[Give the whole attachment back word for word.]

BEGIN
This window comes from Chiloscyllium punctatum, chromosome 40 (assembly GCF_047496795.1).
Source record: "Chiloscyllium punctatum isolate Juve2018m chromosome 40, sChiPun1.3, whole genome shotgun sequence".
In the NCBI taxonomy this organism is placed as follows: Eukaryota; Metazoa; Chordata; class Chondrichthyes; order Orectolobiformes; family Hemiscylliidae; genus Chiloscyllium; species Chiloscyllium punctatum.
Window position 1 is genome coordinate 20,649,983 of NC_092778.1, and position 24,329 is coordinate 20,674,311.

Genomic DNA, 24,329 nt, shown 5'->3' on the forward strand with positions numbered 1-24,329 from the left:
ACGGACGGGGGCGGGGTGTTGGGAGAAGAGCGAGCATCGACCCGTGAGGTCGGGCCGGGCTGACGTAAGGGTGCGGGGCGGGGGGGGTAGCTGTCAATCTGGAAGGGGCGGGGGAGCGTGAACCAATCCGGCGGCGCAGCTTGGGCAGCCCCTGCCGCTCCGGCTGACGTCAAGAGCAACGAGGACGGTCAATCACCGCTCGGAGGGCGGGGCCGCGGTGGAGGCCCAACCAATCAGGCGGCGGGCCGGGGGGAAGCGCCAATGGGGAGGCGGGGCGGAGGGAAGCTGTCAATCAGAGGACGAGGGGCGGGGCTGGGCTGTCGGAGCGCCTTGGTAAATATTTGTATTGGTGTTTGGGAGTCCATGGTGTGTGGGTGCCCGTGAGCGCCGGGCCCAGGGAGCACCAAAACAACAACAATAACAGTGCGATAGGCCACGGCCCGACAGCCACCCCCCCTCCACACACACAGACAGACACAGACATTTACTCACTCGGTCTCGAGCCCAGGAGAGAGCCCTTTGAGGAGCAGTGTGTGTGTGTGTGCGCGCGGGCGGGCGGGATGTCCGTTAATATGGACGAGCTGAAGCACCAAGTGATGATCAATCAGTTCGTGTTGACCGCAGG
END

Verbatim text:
This window comes from Chiloscyllium punctatum, chromosome 40 (assembly GCF_047496795.1).
Source record: "Chiloscyllium punctatum isolate Juve2018m chromosome 40, sChiPun1.3, whole genome shotgun sequence".
In the NCBI taxonomy this organism is placed as follows: Eukaryota; Metazoa; Chordata; class Chondrichthyes; order Orectolobiformes; family Hemiscylliidae; genus Chiloscyllium; species Chiloscyllium punctatum.
Window position 1 is genome coordinate 20,649,983 of NC_092778.1, and position 24,329 is coordinate 20,674,311.

Genomic DNA, 24,329 nt, shown 5'->3' on the forward strand with positions numbered 1-24,329 from the left:
ACGGACGGGGGCGGGGTGTTGGGAGAAGAGCGAGCATCGACCCGTGAGGTCGGGCCGGGCTGACGTAAGGGTGCGGGGCGGGGGGGGTAGCTGTCAATCTGGAAGGGGCGGGGGAGCGTGAACCAATCCGGCGGCGCAGCTTGGGCAGCCCCTGCCGCTCCGGCTGACGTCAAGAGCAACGAGGACGGTCAATCACCGCTCGGAGGGCGGGGCCGCGGTGGAGGCCCAACCAATCAGGCGGCGGGCCGGGGGGAAGCGCCAATGGGGAGGCGGGGCGGAGGGAAGCTGTCAATCAGAGGACGAGGGGCGGGGCTGGGCTGTCGGAGCGCCTTGGTAAATATTTGTATTGGTGTTTGGGAGTCCATGGTGTGTGGGTGCCCGTGAGCGCCGGGCCCAGGGAGCACCAAAACAACAACAATAACAGTGCGATAGGCCACGGCCCGACAGCCACCCCCCCTCCACACACACAGACAGACACAGACATTTACTCACTCGGTCTCGAGCCCAGGAGAGAGCCCTTTGAGGAGCAGTGTGTGTGTGTGTGCGCGCGGGCGGGCGGGATGTCCGTTAATATGGACGAGCTGAAGCACCAAGTGATGATCAATCAGTTCGTGTTGACCGCAGG